Thelma Greathouse v. John Couch


OPINION filed : AFFIRMED, decision not for publication pursuant to local rule 206. Alice M. Batchelder, Chief Circuit Judge, Authoring; Damon J. Keith, Circuit Judge and John M. Rogers, Circuit Judge.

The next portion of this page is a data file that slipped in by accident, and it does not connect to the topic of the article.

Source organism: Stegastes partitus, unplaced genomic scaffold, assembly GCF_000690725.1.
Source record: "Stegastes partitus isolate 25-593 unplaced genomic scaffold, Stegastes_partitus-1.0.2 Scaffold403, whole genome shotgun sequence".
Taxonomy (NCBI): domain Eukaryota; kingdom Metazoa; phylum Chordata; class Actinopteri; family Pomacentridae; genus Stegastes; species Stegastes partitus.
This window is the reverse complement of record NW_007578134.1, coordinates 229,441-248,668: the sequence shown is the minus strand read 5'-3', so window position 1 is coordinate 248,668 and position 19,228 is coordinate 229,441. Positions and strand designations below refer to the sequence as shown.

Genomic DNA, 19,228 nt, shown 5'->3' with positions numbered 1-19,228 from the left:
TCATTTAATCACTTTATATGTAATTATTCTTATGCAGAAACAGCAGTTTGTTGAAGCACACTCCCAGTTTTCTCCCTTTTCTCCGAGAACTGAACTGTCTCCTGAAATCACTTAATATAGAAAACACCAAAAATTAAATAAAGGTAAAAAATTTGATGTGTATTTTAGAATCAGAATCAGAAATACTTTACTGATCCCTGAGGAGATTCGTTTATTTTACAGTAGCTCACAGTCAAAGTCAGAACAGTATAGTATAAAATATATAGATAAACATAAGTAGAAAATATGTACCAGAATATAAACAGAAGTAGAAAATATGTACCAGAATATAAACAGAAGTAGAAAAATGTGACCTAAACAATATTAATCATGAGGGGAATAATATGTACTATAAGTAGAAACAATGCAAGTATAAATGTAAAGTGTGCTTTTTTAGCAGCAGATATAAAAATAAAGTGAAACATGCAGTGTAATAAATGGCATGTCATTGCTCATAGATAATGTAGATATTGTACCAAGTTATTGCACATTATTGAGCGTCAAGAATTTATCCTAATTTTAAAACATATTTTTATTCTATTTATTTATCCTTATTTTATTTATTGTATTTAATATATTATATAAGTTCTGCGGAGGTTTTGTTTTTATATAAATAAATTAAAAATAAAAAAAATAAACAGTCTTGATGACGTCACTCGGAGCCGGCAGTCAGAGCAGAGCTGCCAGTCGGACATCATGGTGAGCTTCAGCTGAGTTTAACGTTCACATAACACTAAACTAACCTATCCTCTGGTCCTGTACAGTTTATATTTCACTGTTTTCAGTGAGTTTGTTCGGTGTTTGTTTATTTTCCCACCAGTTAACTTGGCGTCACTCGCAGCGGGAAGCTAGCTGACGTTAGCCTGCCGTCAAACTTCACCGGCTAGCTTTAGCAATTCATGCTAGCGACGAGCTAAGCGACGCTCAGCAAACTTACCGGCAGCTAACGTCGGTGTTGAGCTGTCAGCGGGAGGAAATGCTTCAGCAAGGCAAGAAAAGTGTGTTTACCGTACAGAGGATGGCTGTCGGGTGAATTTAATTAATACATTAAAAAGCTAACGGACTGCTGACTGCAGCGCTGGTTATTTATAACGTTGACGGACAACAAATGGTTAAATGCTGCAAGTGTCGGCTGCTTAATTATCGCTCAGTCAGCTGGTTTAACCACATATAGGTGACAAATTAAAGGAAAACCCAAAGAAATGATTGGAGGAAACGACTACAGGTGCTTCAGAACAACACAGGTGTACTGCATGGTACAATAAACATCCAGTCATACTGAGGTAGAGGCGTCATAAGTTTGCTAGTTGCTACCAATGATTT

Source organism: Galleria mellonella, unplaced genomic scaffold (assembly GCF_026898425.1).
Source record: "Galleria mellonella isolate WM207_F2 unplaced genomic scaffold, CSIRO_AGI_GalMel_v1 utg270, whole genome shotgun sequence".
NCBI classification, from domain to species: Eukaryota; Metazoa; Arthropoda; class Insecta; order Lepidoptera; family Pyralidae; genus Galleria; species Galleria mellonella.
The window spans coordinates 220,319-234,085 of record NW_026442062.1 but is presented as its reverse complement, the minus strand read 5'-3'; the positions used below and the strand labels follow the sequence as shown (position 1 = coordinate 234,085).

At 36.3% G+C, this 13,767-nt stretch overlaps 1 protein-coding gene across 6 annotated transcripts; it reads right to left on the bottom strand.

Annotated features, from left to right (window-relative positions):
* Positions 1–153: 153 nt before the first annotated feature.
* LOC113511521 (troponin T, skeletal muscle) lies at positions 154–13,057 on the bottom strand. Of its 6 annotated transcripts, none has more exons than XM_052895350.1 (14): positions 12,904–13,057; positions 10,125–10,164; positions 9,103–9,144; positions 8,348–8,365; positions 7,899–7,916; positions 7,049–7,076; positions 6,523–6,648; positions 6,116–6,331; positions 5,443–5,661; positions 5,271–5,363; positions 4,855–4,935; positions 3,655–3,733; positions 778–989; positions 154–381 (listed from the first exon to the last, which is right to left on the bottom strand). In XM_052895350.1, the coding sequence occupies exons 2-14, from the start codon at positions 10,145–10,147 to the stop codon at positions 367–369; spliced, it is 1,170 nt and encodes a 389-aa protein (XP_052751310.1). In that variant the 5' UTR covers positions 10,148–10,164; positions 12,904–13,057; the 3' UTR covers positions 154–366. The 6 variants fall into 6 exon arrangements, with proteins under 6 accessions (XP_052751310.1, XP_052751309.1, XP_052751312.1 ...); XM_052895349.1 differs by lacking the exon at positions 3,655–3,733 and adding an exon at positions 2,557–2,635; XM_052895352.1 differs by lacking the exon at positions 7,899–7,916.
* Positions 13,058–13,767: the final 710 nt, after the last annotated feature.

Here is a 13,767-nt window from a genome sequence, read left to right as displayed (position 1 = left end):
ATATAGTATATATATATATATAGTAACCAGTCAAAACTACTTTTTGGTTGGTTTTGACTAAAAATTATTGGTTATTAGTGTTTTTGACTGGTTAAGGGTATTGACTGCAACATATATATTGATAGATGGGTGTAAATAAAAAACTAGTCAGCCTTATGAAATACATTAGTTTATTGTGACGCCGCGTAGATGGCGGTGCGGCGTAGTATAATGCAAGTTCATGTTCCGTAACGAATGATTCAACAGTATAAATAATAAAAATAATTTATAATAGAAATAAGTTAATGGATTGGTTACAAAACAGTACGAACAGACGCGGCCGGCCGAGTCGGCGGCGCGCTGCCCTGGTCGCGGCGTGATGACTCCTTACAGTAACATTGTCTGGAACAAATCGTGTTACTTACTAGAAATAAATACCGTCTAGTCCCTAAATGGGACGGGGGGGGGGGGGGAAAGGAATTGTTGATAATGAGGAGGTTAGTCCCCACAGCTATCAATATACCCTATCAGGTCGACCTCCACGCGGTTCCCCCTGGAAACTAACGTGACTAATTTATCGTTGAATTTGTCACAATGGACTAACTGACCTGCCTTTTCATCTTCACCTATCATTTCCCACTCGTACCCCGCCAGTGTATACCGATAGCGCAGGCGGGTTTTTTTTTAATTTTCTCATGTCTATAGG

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Case: 09-6011 Document: 006111021185 Filed: 07/22/2011 Page: 1 NOT RECOMMENDED FOR FULL-TEXT PUBLICATION File Name: 11a0512n.06 Case No. 09-6011 UNITED STATES COURT OF APPEALS FOR THE SIXTH CIRCUIT FILED Jul 22, 2011 THELMA GREATHOUSE, on behalf of the Estate of Angela Greathouse King and as guardian and next friend of Dennis Cameron King, a minor, Plaintiff-Appellant, v. JOHN COUCH, ) ) ) ) ) ) ) ) ) ) ) LEONARD GREEN, Clerk ON APPEAL FROM THE UNITED STATES DISTRICT COURT FOR THE EASTERN DISTRICT OF KENTUCKY Defendant-Appellee. _______________________________________ BEFORE: BATCHELDER, Chief Judge; KEITH and ROGERS, Circuit Judges. ALICE M. BATCHELDER, Chief Judge. Thelma Greathouse appeals the district court’s order granting summary judgment to defendant John Couch on the basis of qualified immunity on Greathouse’s Fourth Amendment claim for excessive force. Because Couch did not violate any clearly established constitutional right, we AFFIRM. I. This case arises from the execution of a search warrant at the home of Angela and Dennis King on the night of May 17, 2004. Five officers were present to execute the search warrant, including Perry County Deputy Sheriff John Couch. The Kings and their teenage son were at home when the officers arrived. The parties dispute the details of what happened in the home, but they Case: 09-6011 Document: 006111021185 Filed: 07/22/2011 Page: 2 No. 09-6011, Greathouse v. Couch agree that both Couch and Mrs. King fired shots, and that one shot hit Mrs. King in the head. She died in December 2005 as a result of her injuries. Greathouse’s account of what happened in the Kings’ home is furnished largely by Dennis King. Mr. King heard a “loud thump” on his door, and his wife ran into the bedroom. Couch then entered the home with a gun, and ordered Mr. King to get on the floor. Couch was wearing jeans and a white t-shirt, and he did not identify himself as a police officer. While this was happening, Mrs. King returned from the bedroom carrying a gun, and she fired two “warning shots” into the ceiling. Couch then shot Mrs. King twice, hitting her once in the head. Couch’s version of the facts is quite different. According to Couch, the officers announced, “state police — search warrant,” when they arrived at the home. After entering the home, the officers were getting Mr. King down on the floor when Mrs. King emerged from the bedroom and fired two shots, “barely missing” Couch’s head. Couch returned fire, striking Mrs. King in the head with one bullet. Greathouse filed this lawsuit on behalf of Mrs. King, alleging violations of the knock-andannounce rule and the Fourth Amendment’s prohibition on excessive force. Couch filed a motion for summary judgment on both claims. The district court denied his motion with respect to the first claim and granted it with respect to the second. The parties have since reached a settlement regarding the knock-and-announce violation, and the district court entered an order declaring that its earlier grant of qualified immunity on the excessive-force claim was final and appealable. Greathouse filed this appeal, in which the only issue is qualified immunity for the excessive-force claim. 2 Case: 09-6011 Document: 006111021185 Filed: 07/22/2011 Page: 3 No. 09-6011, Greathouse v. Couch II. We review de novo a district court’s order granting summary judgment based on qualified immunity. Dickerson v. McClellan, 101 F.3d 1151, 1157 (6th Cir. 1996). Under Federal Rule of Civil Procedure 56(c), summary judgment is proper if the record “show[s] that there is no genuine issue as to any material fact and that the movant is entitled to judgment as a matter of law.”1 We must review the facts and evidence in the light most favorable to the nonmoving party. Warf v. Bd. of Elections, 619 F.3d 553, 558 (6th Cir. 2010). A police officer is entitled to qualified immunity unless the plaintiff demonstrates that the officer violated a constitutional right and that the right was clearly established at the time of the violation. See Harlow v. Fitzgerald, 457 U.S. 800, 818 (1982) (“[G]overnment officials performing discretionary functions generally are shielded from liability for civil damages insofar as their conduct does not violate clearly established statutory or constitutional rights of which a reasonable person would have known.”). A. As a threshold matter, we must establish the relevant time frame for evaluating an excessiveforce claim. Greathouse urges us to analyze the reasonableness of Couch’s conduct within a time frame broader than that used by the district court. The district court looked only at the moments immediately preceding Couch’s shots, but Greathouse contends that we must view Couch’s gunfire in light of the entire sequence of events, including his alleged knock-and-announce violation, in 1 A revised version of Federal Rule of Civil Procedure 56 became effective on December 1, 2010. The motion for summary judgment in this case was filed prior to December 1, 2010, and is governed by the version of Rule 56 that was in effect at the time the motion was filed. 3 Case: 09-6011 Document: 006111021185 Filed: 07/22/2011 Page: 4 No. 09-6011, Greathouse v. Couch order to evaluate the reasonableness of his actions. She contends that Couch created the tense situation that provoked Mrs. King to fire her “warning shots,” and that “[Couch] should not be able to legally benefit from his wrongful actions in entering a residence without knocking and announcing.” Appellant’s Br. at 12. Our precedent does not support Greathouse’s position, and, indeed, we have rejected the same argument in similar cases. We apply a “segmented approach” to excessive-force claims, in which we “carve up” the events surrounding the challenged police action and evaluate the reasonableness of the force by looking only at the moments immediately preceding the officer’s use of force. See Claybrook v. Birchwell, 274 F.3d 1098, 1103-04 (6th Cir. 2001); Dickerson, 101 F.3d at 1160-62. Our segmented approach applies even to encounters lasting very short periods of time. See Claybrook, 274 F.3d at 1102, 1105 (segmenting a 1-2 minute encounter in order to analyze an excessive force claim). Part of the rationale behind this approach is that, Other than random attacks, all [excessive force] cases begin with the decision of a police officer to do something, to help, to arrest, to inquire. If the officer had decided to do nothing, then no force would have been used. In this sense, the police officer always causes the trouble. But it is trouble which the police officer is sworn to cause, which society pays him to cause, and which, if kept within constitutional limits, society praises the officer for causing. Dickerson, 101 F.3d at 1161 (quoting Plakas v. Drinski, 19 F.3d 1143, 1150 (7th Cir. 1994)). In applying the segmented approach, we have held that knock-and-announce rule violations are “conceptually distinct” from excessive-force claims and are, accordingly, analyzed separately. Id. at 1162. In Dickerson, we considered and rejected an argument almost identical to Greathouse’s, that “officers should be held accountable for creating the need to use excessive force by their 4 Case: 09-6011 Document: 006111021185 Filed: 07/22/2011 Page: 5 No. 09-6011, Greathouse v. Couch unreasonable unannounced entry.” Id. at 1160. In subsequent cases, we have continued to apply the segmented approach to excessive-force claims, without regard to earlier violations committed by police officers. See, e.g., Chappell v. City of Cleveland, 585 F.3d 901, 915-16 (6th Cir. 2009); Claybrook, 274 F.3d at 1105. Despite Greathouse’s arguments to the contrary, the knock-and-announce rule violation is irrelevant to her excessive-force claim. The district court correctly segmented the events and evaluated the reasonableness of Couch’s gunfire by looking only at the moments immediately preceding his use of force. B. We turn now to the question of whether Couch is entitled to qualified immunity on this excessive-force claim. In this analysis, “the sole question . . . is whether the force used violated a clearly established Fourth Amendment protection.” Saucier v. Katz, 533 U.S. 194, 207 (2001). The Supreme Court has held that this inquiry consists of two elements: 1) whether the facts alleged make out the violation of a constitutional right; and 2) whether the right was clearly established at the time of the alleged violation. Id. at 200. We are free to approach these questions in any order, Pearson v. Callahan, 129 S. Ct. 808, 821 (2009), and a defendant is entitled to qualified immunity if the plaintiff fails on either prong, Chappell, 585 F.3d at 907. We may dispose of this case by reference to Saucier’s second prong because, on these facts, even if there was a constitutional violation, it did not contravene clearly established law. Under this approach, we ask “whether [the] general prohibition against excessive force was the source for clearly established law that was contravened in the circumstances this officer faced.” Saucier, 533 5 Case: 09-6011 Document: 006111021185 Filed: 07/22/2011 Page: 6 No. 09-6011, Greathouse v. Couch U.S. at 207-08. In other words, “[t]he question is what the officer reasonably understood his powers and responsibilities to be, when he acted, under clearly established standards.” Id. at 208. When a person aims a weapon in a police officer’s direction, that officer has an objectively reasonable basis for believing that the person poses a significant risk of serious injury or death. Estate of Sowards v. City of Trenton, 125 F. App’x 31, 38 (6th Cir. 2005); see also Williams v. City of Grosse Pointe Park, 496 F.3d 482, 487 (6th Cir. 2007) (“Prior panels of this court have held that an officer may use deadly force whenever he or she, in the face of a rapidly unfolding situation, has probable cause to believe that a suspect poses a serious physical threat either to the police or members of the public.”). A police officer need not wait for a suspect to open fire on him, much less wait for the suspect to actually hit him, before the officer may fire back. See, e.g., Sowards, 125 F. App’x at 38-39 (use of deadly force permissible where victim pointed a gun through doorway of apartment); Boyd v. Baeppler, 215 F.3d 594, 599-600 (6th Cir. 2000) (holding that whether a victim actually fired at officers was “wholly immaterial,” and the only question was whether he threatened to do so). The circumstances in this case provide substantial grounds for Couch to have concluded that he had “legitimate justification under the law” for firing at Mrs. King, and that he would contravene no clearly established law by doing so. See Saucier, 533 U.S. at 208-09. Couch is therefore entitled to qualified immunity for his actions. See Pearson, 129 S. Ct. at 823. III. We AFFIRM the judgment of the district court. 6